By Barbara Crouch, Guest Blogger
DEQ invites guest bloggers to share their thoughts on issues that impact our environment. We appreciate their insights and the opportunity to broaden the conversation with others in the community.
Most people think of the Utah Poison Control Center (UPCC) as the go-to resource if their child/grandchild puts something in their mouth that doesn’t belong. The truth is the Poison Control Center is about more than just kids. Poison exposures can happen at any age, and while most poison exposures occur in the home and involve medications and household products, they can occur at any place and any time and may include substances natural to our environment. Last summer, UPCC collaborated with the Utah Department of Environmental Quality (DEQ), Utah Department of Health (DOH), Utah County Health Department (UCHD) and numerous other state and local entities in response to an unusually large algal bloom that affected Utah Lake and the Jordan River Canal system. UPCC staff — pharmacists, nurses, and physicians who have additional training in toxicology — were available to respond quickly and effectively to public health concerns about possible exposures to the toxins in the algal bloom.
Calls to the UPCC about the bloom were largely about adverse health effects or the potential for adverse health effects. When Utah Lake was closed, UPCC staff responded to numerous callers concerned about the impacts to human and animal health from exposure to lake water. On the first day alone, staff documented 246 cases in addition to the 126 “routine” Poison Center cases! Throughout the algal bloom season, UPCC staff provided advice and guidance on over 750 cases, largely involving Utah Lake and Jordan River canals, but also including Scofield Reservoir and Payson Lakes.
Adverse health effects were documented in approximately one-third of the cases and included gastrointestinal complaints (nausea, vomiting and diarrhea) as well as headaches and skin and eye irritation. Most adverse effects were minor and didn’t require a trip to the doctor. UPCC staff were able to immediately assess the situation, offer first-aid instructions, and provide follow-up to ensure symptoms were resolving. The UPCC helped callers avoid unnecessary trips to the doctor or hospital, saving them time and money.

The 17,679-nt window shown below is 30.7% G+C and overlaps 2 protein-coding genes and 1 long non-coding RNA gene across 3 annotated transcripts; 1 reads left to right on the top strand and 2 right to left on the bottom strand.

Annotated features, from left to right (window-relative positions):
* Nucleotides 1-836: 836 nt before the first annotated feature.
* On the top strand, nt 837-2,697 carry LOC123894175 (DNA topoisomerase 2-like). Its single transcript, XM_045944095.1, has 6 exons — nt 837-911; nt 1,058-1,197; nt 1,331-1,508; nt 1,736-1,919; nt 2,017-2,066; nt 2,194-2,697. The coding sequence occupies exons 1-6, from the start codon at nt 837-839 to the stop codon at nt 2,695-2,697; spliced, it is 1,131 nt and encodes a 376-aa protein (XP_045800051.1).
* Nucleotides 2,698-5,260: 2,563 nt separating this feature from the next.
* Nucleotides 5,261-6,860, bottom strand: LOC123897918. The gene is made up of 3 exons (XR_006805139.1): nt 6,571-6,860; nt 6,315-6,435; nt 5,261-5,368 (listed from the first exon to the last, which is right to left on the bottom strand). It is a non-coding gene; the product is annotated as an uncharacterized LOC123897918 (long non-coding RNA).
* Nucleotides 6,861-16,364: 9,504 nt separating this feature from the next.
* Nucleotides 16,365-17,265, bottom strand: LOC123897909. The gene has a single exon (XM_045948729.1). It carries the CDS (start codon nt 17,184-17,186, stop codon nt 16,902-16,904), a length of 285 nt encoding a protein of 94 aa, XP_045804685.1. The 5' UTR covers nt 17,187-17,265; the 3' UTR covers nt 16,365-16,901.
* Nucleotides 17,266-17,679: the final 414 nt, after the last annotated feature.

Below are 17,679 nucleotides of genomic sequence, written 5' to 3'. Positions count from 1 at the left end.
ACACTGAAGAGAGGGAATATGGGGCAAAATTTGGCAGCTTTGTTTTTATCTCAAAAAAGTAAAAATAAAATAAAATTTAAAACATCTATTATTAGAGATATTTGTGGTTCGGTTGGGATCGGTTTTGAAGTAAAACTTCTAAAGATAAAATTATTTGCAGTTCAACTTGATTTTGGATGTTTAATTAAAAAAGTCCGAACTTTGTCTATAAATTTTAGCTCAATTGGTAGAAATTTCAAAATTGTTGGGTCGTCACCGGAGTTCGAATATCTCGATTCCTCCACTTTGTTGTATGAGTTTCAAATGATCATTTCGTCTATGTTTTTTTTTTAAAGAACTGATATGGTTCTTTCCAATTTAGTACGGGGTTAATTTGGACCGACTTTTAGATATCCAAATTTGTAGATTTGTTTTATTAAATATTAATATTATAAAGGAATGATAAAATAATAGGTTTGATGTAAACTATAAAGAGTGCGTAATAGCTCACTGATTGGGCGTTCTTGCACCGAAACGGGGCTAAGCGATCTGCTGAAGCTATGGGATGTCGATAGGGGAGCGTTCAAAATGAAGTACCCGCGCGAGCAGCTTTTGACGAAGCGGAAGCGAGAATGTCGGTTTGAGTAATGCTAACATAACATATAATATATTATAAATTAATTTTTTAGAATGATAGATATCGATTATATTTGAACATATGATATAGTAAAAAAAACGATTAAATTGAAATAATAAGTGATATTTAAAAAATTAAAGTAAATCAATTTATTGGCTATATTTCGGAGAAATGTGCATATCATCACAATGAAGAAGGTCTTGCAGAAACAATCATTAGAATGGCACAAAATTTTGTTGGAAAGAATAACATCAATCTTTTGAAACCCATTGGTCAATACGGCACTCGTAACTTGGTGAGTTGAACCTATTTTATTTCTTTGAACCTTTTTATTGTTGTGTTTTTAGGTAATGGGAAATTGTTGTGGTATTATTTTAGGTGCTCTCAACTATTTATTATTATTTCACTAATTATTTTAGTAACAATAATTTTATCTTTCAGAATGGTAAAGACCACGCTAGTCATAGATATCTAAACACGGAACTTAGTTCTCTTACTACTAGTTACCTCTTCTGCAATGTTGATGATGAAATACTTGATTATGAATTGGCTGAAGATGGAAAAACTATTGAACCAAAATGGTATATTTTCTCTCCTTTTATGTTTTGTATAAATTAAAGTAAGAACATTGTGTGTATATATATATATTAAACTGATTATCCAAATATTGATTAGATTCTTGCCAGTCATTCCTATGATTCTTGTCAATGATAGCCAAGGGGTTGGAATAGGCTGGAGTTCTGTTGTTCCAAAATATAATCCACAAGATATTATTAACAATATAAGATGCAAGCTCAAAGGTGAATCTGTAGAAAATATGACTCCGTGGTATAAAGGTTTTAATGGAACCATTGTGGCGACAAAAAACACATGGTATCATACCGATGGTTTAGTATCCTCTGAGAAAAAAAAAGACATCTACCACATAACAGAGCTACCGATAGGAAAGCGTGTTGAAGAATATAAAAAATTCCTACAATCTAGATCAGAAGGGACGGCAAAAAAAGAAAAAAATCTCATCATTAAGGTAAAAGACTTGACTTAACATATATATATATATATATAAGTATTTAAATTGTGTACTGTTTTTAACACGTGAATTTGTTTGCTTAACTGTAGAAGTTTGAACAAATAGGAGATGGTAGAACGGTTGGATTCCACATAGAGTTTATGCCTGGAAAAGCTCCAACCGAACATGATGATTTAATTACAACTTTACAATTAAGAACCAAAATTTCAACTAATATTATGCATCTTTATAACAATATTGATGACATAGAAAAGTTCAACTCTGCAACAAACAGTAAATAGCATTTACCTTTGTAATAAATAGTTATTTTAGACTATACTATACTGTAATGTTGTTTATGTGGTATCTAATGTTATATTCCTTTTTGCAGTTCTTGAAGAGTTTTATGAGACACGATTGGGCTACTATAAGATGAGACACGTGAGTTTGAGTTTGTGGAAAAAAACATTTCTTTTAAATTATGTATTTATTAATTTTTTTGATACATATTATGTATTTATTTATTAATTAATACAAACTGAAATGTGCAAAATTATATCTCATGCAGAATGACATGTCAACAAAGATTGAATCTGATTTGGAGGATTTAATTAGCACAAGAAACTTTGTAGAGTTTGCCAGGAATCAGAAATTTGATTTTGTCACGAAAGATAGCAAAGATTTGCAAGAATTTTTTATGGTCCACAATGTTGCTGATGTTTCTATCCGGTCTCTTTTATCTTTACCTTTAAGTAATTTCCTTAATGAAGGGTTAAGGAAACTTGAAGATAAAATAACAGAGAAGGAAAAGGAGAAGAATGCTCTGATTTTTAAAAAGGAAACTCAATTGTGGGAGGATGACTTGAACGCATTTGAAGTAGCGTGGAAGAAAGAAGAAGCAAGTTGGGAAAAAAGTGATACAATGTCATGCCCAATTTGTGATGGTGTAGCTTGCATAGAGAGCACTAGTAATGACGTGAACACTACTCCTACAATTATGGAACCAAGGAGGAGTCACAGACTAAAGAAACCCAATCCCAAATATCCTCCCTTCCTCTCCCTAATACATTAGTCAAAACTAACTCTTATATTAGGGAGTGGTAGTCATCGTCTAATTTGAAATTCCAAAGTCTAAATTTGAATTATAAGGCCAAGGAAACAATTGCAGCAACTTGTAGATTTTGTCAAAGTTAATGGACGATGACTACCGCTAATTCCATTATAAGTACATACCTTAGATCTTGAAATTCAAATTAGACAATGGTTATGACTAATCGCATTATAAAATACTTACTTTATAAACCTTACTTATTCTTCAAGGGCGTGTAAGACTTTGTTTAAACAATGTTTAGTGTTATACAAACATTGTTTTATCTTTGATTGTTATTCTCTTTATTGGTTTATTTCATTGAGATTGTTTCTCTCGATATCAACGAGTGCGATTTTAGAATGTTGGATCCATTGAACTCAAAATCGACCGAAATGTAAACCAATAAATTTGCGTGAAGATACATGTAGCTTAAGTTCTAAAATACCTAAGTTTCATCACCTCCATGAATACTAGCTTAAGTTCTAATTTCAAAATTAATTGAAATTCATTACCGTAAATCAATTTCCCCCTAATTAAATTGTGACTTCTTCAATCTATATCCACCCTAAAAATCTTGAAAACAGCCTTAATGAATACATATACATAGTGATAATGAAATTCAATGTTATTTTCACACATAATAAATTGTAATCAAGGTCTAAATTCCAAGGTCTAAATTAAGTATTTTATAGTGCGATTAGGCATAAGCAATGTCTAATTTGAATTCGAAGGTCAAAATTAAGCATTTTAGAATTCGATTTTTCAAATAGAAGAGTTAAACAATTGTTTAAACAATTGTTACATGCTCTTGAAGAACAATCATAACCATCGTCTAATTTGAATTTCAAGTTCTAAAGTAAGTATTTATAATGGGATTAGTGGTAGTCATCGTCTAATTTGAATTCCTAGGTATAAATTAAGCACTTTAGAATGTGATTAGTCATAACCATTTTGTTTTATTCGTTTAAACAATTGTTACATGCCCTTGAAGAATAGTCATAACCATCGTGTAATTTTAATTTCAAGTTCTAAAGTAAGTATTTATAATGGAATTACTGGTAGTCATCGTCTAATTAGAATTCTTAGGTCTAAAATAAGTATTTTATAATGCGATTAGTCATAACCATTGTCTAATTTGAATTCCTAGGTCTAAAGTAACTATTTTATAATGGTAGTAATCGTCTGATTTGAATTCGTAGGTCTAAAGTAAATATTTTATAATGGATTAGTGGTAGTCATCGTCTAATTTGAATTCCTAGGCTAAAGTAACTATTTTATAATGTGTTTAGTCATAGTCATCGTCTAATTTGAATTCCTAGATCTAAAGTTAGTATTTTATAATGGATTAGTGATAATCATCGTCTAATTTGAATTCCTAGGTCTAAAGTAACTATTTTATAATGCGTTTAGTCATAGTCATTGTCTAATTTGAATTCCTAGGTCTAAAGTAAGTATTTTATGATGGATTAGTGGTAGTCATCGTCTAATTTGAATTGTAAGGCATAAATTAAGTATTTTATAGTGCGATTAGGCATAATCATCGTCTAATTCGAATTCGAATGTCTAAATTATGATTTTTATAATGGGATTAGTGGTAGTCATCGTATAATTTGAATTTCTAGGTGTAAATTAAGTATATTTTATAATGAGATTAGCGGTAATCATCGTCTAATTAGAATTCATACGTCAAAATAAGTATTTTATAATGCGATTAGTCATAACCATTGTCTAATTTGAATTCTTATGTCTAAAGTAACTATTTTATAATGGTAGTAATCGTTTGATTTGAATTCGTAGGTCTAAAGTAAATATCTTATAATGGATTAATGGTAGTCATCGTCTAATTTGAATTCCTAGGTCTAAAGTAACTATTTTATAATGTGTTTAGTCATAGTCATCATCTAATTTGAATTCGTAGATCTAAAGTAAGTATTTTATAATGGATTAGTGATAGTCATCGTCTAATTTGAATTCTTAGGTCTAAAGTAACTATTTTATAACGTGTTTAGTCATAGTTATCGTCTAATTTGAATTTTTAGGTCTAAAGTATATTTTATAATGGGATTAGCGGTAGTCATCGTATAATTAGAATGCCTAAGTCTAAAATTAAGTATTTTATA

UPCC was able to respond quickly to the harmful algal blooms because responding to public health emergencies 24-7 is what we do every day. In addition, our ongoing collaboration with DEQ and DOH to coordinate on environmental public-health issues laid the foundation for this collaborative effort. We already had a multi-agency communication plan in place for harmful algal blooms that instructed people to contact UPCC with their concerns about adverse health effects from exposure. The plan also that helped us all speak with a unified voice right from the start.
This partnership also helped us share important information about the bloom’s health impacts with the Centers for Disease Control and Prevention (CDC). DOH made it possible for us to access the CDC’s new One Health Harmful Algal Bloom System, a national database that tracks the effects of harmful algal blooms on human and animal health. We were able to input almost 200 cases into the system, saving DOH a great deal of staff time.
We hope there won’t be any harmful algal blooms this summer, but if there are, UPCC is ready to help. We urge members of the public to call us anytime at (800) 222-1222 with their questions or concerns, whether it’s about algal blooms or a curious toddler getting into things they shouldn’t.
We are a 24-hour resource for poison information and educational resources and serve the state of Utah with immediate phone support in a poisoning crisis. Our call center at (800) 222-1222 is staffed by certified, highly educated specialists to help you prevent poisonings and recover from poison-related accidents. Check out our website for more information about our services and resources, including educational materials, poison prevention tips, and toxic (poison) trends in Utah for e-cigarettes, marijuana, opioids, and common poisoning substances.
I am the executive director of the Utah Poison Control Center. We are a statewide program that is housed in the Department of Pharmacotherapy, College of Pharmacy, University of Utah Health, where I also serve as a faculty member. I was born and raised in Albany, New York, but Utah has been my home for the last 27 years.